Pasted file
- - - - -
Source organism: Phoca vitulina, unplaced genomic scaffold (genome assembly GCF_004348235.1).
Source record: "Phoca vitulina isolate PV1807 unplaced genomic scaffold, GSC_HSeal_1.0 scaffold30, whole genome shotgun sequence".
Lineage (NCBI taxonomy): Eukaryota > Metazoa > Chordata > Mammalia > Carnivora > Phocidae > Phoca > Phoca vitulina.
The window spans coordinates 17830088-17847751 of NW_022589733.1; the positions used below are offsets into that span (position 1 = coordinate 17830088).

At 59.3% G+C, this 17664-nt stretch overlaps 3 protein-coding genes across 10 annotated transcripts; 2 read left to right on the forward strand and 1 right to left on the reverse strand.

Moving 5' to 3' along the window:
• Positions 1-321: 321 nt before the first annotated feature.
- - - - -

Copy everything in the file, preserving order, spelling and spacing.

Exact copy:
Source organism: Phoca vitulina, unplaced genomic scaffold (genome assembly GCF_004348235.1).
Source record: "Phoca vitulina isolate PV1807 unplaced genomic scaffold, GSC_HSeal_1.0 scaffold30, whole genome shotgun sequence".
Lineage (NCBI taxonomy): Eukaryota > Metazoa > Chordata > Mammalia > Carnivora > Phocidae > Phoca > Phoca vitulina.
The window spans coordinates 17830088-17847751 of NW_022589733.1; the positions used below are offsets into that span (position 1 = coordinate 17830088).

At 59.3% G+C, this 17664-nt stretch overlaps 3 protein-coding genes across 10 annotated transcripts; 2 read left to right on the forward strand and 1 right to left on the reverse strand.

Moving 5' to 3' along the window:
• Positions 1-321: 321 nt before the first annotated feature.